Each book has its own merits -- and weaknesses. Tignor loves the larger-than-life silliness of the era and its personalities. He gleefully relates the various insults hurled at McEnroe by Old Guard scolds. ("The worst advertisement for our values since Al Capone," the New York Times wrote about the young, potty-mouthed Johnny Mac.) He revels in Borg’s groupie problem. (A man on his honeymoon tried to get the 19-year-old Borg to be his sex gift to his new wife, forcing the tennis star to flee, mumbling, "Sorry, but I don’t do it with married women.") He brings the effervescent, party-hearty Vitas Gerulaitis vividly to life, making us lament the tameness of the careerist professionals who are presently hitting fuzzy yellow balls for pay.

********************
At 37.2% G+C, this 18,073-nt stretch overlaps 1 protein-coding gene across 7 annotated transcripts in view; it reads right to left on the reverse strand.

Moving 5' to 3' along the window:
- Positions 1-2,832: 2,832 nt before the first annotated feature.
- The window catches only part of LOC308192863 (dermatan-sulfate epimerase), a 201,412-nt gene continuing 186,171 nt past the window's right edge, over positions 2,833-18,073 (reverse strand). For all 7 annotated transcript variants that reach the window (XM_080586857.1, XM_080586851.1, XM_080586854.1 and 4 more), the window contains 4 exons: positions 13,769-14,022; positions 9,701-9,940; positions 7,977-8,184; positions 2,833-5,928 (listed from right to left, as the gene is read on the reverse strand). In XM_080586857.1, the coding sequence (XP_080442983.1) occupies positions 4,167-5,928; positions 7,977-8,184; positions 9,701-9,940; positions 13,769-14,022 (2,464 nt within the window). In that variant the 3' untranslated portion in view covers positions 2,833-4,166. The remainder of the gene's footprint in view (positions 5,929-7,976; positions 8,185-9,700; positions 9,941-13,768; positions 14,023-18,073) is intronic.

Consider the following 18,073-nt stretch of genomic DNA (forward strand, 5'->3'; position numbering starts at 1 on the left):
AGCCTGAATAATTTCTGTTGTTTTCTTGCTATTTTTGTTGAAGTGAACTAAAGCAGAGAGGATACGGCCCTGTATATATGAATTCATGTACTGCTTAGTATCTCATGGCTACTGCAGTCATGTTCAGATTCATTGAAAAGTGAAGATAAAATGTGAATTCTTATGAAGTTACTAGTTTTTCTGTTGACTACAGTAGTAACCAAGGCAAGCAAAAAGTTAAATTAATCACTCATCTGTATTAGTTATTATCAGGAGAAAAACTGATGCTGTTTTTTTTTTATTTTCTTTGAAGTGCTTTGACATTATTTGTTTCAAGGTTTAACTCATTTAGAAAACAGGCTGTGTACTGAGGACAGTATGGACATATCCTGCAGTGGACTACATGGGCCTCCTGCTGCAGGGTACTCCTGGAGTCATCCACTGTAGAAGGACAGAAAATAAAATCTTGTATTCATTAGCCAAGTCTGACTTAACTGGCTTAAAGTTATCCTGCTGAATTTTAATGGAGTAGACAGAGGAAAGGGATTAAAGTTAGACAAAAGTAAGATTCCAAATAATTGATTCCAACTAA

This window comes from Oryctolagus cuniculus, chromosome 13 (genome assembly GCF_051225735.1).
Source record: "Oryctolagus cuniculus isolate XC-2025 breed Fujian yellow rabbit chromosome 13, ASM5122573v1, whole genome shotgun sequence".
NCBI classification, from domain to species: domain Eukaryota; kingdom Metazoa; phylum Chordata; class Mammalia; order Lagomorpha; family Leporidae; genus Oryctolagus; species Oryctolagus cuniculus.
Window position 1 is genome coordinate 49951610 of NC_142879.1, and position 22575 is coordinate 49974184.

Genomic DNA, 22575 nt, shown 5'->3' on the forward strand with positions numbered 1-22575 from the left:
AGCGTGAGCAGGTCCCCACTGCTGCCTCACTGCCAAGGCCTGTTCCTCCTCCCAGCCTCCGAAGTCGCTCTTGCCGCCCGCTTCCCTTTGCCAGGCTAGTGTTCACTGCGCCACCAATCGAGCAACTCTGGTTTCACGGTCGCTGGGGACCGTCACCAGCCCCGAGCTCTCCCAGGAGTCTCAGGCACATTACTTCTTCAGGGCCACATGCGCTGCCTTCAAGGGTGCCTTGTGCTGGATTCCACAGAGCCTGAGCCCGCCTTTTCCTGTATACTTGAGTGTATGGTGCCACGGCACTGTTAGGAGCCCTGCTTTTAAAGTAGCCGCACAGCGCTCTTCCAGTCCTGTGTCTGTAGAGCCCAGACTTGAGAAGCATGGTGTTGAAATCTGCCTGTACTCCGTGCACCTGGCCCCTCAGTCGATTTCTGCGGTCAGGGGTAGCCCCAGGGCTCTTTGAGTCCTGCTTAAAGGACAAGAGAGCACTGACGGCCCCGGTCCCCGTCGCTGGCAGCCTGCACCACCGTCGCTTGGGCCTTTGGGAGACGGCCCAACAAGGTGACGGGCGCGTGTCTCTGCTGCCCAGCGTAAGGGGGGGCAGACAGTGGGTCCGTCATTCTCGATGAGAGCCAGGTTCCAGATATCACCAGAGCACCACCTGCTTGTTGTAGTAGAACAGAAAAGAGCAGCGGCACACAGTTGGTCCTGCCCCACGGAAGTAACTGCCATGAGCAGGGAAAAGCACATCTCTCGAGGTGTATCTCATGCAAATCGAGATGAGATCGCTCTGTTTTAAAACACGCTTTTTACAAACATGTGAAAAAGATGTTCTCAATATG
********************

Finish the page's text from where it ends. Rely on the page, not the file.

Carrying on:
This is good stuff, and it’s written with flair. In fact, it made me want even more. There is the outline here for a great Me Decade cultural history, with the Borg-McEnroe rivalry as the fulcrum, but Tignor shies away from looking beyond the insular world of high-stakes tennis. High Strung seems to be noodling with a "things will never be the same again" theme, but, with the book holding steady on the era's top players and their world, it never quite takes shape.